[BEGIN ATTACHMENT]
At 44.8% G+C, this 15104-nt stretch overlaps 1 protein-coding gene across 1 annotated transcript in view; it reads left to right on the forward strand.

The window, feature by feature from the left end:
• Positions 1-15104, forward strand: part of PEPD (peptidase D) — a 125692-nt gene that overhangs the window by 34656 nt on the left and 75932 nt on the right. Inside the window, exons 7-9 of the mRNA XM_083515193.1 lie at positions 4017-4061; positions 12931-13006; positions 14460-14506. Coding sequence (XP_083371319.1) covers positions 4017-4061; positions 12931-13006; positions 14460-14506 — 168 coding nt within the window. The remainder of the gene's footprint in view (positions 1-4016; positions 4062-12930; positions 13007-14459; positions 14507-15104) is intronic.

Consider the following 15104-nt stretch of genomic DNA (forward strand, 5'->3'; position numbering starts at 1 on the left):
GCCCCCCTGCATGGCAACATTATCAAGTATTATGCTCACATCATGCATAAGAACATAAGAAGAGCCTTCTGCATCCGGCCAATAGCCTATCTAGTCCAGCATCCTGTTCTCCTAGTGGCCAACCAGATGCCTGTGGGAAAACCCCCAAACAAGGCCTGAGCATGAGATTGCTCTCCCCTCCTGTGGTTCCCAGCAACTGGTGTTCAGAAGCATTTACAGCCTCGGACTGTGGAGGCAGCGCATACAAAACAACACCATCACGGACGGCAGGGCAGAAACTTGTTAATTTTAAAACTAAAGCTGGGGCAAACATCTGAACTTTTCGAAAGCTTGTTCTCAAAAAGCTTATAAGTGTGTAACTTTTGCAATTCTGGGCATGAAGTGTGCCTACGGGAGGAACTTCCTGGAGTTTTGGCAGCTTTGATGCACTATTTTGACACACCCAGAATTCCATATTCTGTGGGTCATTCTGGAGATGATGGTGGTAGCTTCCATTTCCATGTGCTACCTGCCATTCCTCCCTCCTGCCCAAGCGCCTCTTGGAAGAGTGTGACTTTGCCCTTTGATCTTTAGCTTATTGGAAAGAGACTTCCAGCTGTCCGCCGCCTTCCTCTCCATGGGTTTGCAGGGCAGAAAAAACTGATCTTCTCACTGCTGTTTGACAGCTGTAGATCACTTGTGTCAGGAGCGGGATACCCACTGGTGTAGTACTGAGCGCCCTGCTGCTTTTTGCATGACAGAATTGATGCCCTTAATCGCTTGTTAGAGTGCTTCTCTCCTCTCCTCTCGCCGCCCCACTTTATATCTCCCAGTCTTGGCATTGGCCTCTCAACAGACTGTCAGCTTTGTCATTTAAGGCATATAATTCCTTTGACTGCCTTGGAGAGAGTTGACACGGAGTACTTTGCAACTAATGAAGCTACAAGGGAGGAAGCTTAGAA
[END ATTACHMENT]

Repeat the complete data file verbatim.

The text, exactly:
At 44.8% G+C, this 15104-nt stretch overlaps 1 protein-coding gene across 1 annotated transcript in view; it reads left to right on the forward strand.

The window, feature by feature from the left end:
• Positions 1-15104, forward strand: part of PEPD (peptidase D) — a 125692-nt gene that overhangs the window by 34656 nt on the left and 75932 nt on the right. Inside the window, exons 7-9 of the mRNA XM_083515193.1 lie at positions 4017-4061; positions 12931-13006; positions 14460-14506. Coding sequence (XP_083371319.1) covers positions 4017-4061; positions 12931-13006; positions 14460-14506 — 168 coding nt within the window. The remainder of the gene's footprint in view (positions 1-4016; positions 4062-12930; positions 13007-14459; positions 14507-15104) is intronic.

Consider the following 15104-nt stretch of genomic DNA (forward strand, 5'->3'; position numbering starts at 1 on the left):
GCCCCCCTGCATGGCAACATTATCAAGTATTATGCTCACATCATGCATAAGAACATAAGAAGAGCCTTCTGCATCCGGCCAATAGCCTATCTAGTCCAGCATCCTGTTCTCCTAGTGGCCAACCAGATGCCTGTGGGAAAACCCCCAAACAAGGCCTGAGCATGAGATTGCTCTCCCCTCCTGTGGTTCCCAGCAACTGGTGTTCAGAAGCATTTACAGCCTCGGACTGTGGAGGCAGCGCATACAAAACAACACCATCACGGACGGCAGGGCAGAAACTTGTTAATTTTAAAACTAAAGCTGGGGCAAACATCTGAACTTTTCGAAAGCTTGTTCTCAAAAAGCTTATAAGTGTGTAACTTTTGCAATTCTGGGCATGAAGTGTGCCTACGGGAGGAACTTCCTGGAGTTTTGGCAGCTTTGATGCACTATTTTGACACACCCAGAATTCCATATTCTGTGGGTCATTCTGGAGATGATGGTGGTAGCTTCCATTTCCATGTGCTACCTGCCATTCCTCCCTCCTGCCCAAGCGCCTCTTGGAAGAGTGTGACTTTGCCCTTTGATCTTTAGCTTATTGGAAAGAGACTTCCAGCTGTCCGCCGCCTTCCTCTCCATGGGTTTGCAGGGCAGAAAAAACTGATCTTCTCACTGCTGTTTGACAGCTGTAGATCACTTGTGTCAGGAGCGGGATACCCACTGGTGTAGTACTGAGCGCCCTGCTGCTTTTTGCATGACAGAATTGATGCCCTTAATCGCTTGTTAGAGTGCTTCTCTCCTCTCCTCTCGCCGCCCCACTTTATATCTCCCAGTCTTGGCATTGGCCTCTCAACAGACTGTCAGCTTTGTCATTTAAGGCATATAATTCCTTTGACTGCCTTGGAGAGAGTTGACACGGAGTACTTTGCAACTAATGAAGCTACAAGGGAGGAAGCTTAGAA